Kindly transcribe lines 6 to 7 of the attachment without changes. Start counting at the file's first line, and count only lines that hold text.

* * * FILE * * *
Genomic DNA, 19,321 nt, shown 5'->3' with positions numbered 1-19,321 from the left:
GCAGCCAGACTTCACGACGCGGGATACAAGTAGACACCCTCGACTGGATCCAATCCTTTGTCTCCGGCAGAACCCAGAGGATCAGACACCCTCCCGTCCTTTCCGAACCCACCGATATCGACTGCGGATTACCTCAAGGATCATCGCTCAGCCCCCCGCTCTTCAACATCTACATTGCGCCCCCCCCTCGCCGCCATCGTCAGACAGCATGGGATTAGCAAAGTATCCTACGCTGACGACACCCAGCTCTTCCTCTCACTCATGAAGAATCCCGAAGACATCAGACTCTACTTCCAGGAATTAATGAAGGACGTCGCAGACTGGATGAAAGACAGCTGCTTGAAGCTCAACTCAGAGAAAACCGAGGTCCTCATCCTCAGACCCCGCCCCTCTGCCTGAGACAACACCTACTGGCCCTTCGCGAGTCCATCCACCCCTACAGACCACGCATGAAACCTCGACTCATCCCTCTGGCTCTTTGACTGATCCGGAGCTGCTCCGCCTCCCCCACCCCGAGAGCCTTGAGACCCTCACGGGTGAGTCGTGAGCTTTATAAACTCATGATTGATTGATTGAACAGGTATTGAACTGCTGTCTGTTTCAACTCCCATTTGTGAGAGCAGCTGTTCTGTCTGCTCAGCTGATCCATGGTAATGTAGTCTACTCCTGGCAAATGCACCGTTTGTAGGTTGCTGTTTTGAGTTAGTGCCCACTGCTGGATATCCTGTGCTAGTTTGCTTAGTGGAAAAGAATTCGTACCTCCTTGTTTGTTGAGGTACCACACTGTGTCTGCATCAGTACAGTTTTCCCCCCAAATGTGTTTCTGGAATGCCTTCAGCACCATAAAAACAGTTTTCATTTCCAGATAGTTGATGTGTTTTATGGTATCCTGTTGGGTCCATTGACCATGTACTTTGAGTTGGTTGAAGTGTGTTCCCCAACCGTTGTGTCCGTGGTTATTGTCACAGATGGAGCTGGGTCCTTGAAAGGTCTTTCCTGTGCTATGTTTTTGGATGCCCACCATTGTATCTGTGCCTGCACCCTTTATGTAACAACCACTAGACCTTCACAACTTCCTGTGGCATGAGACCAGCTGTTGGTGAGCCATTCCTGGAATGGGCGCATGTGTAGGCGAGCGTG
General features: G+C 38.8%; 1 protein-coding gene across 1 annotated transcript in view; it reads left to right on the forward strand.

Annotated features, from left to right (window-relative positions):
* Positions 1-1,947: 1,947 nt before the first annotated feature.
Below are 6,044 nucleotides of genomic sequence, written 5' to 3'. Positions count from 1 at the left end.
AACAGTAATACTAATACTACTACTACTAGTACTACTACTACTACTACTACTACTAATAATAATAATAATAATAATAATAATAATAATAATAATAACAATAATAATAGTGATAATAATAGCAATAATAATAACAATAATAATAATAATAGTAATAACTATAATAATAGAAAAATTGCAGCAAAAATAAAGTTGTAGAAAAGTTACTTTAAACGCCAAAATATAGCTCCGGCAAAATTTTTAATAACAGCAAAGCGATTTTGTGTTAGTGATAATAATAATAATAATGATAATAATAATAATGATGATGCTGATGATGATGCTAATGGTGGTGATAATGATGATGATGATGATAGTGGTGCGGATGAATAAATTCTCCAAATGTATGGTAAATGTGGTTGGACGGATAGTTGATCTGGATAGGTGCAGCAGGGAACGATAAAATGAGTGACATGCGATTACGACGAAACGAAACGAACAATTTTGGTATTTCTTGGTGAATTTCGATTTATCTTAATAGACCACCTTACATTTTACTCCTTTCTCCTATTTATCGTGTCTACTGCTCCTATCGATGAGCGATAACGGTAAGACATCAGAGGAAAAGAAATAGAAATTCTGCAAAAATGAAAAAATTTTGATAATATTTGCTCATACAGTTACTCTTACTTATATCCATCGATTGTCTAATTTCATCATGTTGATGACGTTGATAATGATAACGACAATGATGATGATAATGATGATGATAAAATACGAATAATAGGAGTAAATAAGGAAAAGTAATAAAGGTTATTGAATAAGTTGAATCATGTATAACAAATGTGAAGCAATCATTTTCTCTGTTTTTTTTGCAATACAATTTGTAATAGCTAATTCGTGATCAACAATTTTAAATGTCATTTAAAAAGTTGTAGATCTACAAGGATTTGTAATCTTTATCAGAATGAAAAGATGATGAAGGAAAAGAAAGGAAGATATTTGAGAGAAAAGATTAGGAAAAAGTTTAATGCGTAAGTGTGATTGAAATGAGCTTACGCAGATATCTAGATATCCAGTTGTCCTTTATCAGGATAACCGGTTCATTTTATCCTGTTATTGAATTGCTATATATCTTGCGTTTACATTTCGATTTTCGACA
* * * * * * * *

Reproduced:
Below are 6,044 nucleotides of genomic sequence, written 5' to 3'. Positions count from 1 at the left end.
AACAGTAATACTAATACTACTACTACTAGTACTACTACTACTACTACTACTACTAATAATAATAATAATAATAATAATAATAATAATAATAATAACAATAATAATAGTGATAATAATAGCAATAATAATAACAATAATAATAATAATAGTAATAACTATAATAATAGAAAAATTGCAGCAAAAATAAAGTTGTAGAAAAGTTACTTTAAACGCCAAAATATAGCTCCGGCAAAATTTTTAATAACAGCAAAGCGATTTTGTGTTAGTGATAATAATAATAATAATGATAATAATAATAATGATGATGCTGATGATGATGCTAATGGTGGTGATAATGATGATGATGATGATAGTGGTGCGGATGAATAAATTCTCCAAATGTATGGTAAATGTGGTTGGACGGATAGTTGATCTGGATAGGTGCAGCAGGGAACGATAAAATGAGTGACATGCGATTACGACGAAACGAAACGAACAATTTTGGTATTTCTTGGTGAATTTCGATTTATCTTAATAGACCACCTTACATTTTACTCCTTTCTCCTATTTATCGTGTCTACTGCTCCTATCGATGAGCGATAACGGTAAGACATCAGAGGAAAAGAAATAGAAATTCTGCAAAAATGAAAAAATTTTGATAATATTTGCTCATACAGTTACTCTTACTTATATCCATCGATTGTCTAATTTCATCATGTTGATGACGTTGATAATGATAACGACAATGATGATGATAATGATGATGATAAAATACGAATAATAGGAGTAAATAAGGAAAAGTAATAAAGGTTATTGAATAAGTTGAATCATGTATAACAAATGTGAAGCAATCATTTTCTCTGTTTTTTTTGCAATACAATTTGTAATAGCTAATTCGTGATCAACAATTTTAAATGTCATTTAAAAAGTTGTAGATCTACAAGGATTTGTAATCTTTATCAGAATGAAAAGATGATGAAGGAAAAGAAAGGAAGATATTTGAGAGAAAAGATTAGGAAAAAGTTTAATGCGTAAGTGTGATTGAAATGAGCTTACGCAGATATCTAGATATCCAGTTGTCCTTTATCAGGATAACCGGTTCATTTTATCCTGTTATTGAATTGCTATATATCTTGCGTTTACATTTCGATTTTCGACA